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Determining Your Timber Tax Basis

The Most Important Tax Consideration for a Timber Grower


Tax Graphic

Tax Graphic

Getty Photo/Claudia Uribe

Why is Your Timber Tax Basis Important?:

The determining of your timber tax basis is the most important part of reporting federal and sometimes state timber taxes. It is simply declaring, with some documentation, the value of your forest and timber when you purchase, inherit, are gifted or exchange timberland.

What is Your Timber Tax Basis?:

The basis of property is usually its cost, along with any other expenditures incurred to initially acquire the property. The timber value is a very important part of this property basis and should be determined.

Remember that the cost is the amount you pay in cash, debt obligations, or in other property which includes the timber value.

This timber basis is used to calculate the depletion unit needed to determine taxable gain or loss when you sell timber on the stump, cut timber, or dispose of it involuntarily, such as by a casualty, theft, or condemnation.

How Do I Determine My Timber Tax Basis?:

There are different methods you can use to determine your timber tax basis but the IRS suggests you base timber value on fair market value. The fair market value (FMV) of any asset is the price at which that asset would change hands between a willing buyer and seller. It is advisable to have a timber inventory done at time of acquizition.

There is an Alternate Method of Determining Timber Tax Basis!:

The other method is sometimes used when only land and timber are acquired. According to the National Timber Tax Website, "A reasonable market value for the bare land is subtracted from the total purchase price and the residual amount is allocated to the timber. The allocation of the timber and bare land can also be stated in the purchase contract by separately listing the purchase price of the timber and the land." This may be the way to go when only land and trees are involved.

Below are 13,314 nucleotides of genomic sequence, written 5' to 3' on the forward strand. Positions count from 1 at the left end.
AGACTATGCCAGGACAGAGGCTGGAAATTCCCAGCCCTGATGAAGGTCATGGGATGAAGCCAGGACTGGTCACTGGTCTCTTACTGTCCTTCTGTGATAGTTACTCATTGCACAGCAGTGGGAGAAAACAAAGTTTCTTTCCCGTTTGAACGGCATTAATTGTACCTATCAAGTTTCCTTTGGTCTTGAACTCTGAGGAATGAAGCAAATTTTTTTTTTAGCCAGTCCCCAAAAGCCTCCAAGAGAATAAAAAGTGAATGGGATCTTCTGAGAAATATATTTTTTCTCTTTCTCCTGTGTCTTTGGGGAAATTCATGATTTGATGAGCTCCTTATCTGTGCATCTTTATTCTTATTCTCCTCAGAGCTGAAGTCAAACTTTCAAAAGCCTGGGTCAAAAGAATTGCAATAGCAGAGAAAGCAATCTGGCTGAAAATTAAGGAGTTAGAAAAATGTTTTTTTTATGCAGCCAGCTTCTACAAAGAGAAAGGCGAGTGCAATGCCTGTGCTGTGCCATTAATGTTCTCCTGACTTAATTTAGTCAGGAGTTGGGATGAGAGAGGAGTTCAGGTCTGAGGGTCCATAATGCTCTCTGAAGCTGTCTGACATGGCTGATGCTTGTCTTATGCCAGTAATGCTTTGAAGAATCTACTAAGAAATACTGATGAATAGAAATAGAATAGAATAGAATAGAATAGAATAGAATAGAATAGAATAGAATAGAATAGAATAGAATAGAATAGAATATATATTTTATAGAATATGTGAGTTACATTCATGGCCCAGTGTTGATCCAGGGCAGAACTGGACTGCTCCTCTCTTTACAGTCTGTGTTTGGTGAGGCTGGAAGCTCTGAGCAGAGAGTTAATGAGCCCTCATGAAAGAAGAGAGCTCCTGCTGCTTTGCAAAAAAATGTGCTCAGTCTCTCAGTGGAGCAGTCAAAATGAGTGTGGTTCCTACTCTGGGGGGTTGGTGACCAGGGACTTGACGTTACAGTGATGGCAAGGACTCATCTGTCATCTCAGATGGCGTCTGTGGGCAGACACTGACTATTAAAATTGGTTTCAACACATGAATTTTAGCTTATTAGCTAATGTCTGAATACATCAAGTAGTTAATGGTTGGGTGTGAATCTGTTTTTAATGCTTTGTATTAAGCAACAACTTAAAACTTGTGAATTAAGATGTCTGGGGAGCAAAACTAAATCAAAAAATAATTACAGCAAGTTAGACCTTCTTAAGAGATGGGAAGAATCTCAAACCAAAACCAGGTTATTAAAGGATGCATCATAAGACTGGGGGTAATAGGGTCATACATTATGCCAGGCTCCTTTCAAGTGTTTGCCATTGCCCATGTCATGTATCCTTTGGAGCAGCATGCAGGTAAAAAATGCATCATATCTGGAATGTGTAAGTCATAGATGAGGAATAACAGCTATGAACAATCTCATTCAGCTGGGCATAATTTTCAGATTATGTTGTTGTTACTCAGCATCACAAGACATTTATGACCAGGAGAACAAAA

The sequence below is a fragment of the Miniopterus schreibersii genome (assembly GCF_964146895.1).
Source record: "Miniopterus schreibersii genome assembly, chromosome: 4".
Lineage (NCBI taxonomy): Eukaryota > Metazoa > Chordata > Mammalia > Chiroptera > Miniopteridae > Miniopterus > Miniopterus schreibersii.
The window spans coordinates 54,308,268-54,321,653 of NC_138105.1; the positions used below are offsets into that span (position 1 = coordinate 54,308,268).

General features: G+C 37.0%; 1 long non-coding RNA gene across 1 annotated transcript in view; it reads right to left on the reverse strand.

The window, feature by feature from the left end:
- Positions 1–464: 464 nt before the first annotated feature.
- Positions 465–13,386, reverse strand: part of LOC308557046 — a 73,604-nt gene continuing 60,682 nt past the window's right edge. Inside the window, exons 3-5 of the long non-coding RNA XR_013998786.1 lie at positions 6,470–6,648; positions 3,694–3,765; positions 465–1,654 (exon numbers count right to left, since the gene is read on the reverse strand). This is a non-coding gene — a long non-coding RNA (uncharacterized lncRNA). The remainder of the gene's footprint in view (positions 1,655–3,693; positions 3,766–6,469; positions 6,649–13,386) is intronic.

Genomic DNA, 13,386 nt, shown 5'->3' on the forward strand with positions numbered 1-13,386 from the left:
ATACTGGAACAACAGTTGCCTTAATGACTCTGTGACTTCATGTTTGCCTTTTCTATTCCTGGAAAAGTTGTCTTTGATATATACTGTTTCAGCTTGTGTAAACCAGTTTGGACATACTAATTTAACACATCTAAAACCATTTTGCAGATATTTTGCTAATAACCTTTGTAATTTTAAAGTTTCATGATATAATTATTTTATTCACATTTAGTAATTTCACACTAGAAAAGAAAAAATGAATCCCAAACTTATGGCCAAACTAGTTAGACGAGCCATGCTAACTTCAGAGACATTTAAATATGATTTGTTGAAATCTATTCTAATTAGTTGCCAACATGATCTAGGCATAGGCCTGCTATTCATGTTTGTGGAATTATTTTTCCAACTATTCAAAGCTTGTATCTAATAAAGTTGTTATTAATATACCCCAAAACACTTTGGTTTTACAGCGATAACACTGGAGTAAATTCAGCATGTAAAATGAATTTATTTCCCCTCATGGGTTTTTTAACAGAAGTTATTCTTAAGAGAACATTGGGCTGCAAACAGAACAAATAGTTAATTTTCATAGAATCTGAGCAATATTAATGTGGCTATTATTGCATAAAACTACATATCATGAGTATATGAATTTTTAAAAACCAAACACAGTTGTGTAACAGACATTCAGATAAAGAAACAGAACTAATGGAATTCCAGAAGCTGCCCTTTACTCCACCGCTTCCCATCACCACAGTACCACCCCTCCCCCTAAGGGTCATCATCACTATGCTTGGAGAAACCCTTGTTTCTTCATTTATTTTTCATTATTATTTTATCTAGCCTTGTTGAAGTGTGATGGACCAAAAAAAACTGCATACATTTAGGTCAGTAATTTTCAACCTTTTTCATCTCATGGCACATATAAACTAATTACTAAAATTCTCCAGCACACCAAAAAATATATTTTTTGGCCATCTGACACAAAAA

How To Determine Timber Basis on Property With No Established Basis?:

The procedure is the same as doing it when the property was first acquired. You are required to estimate the timber account: the total units (bd. ft. measure, log scale, cords, or other units) of timber reasonably known to have existed on the ground on the date of acquisition. Any cutting must be removed from the original volume.

The original timber volume's fair market value on the date of acquisition must be determined. The best available evidence of timber values on this date and in that location must be used. Consulting foresters, timber buyers or published price reports may be used to determine this.

Are There Exceptions to the Rules as Per Acquisition?:

Yes! Please read about particular exceptions based on how your property was acquired: Purchased, Inherited, Gifted, Exchanged.

(all the above links to TimberTax.org)

How do I Adjust My Basis?:

According to the National Timber Tax Website, "The original basis of an asset will change as capital improvements, carrying charges, or other additions are made to the asset, or as allowances for depletion, amortization, or depreciation are deducted. The amount remaining in any account after changes have been made is the adjusted basis."

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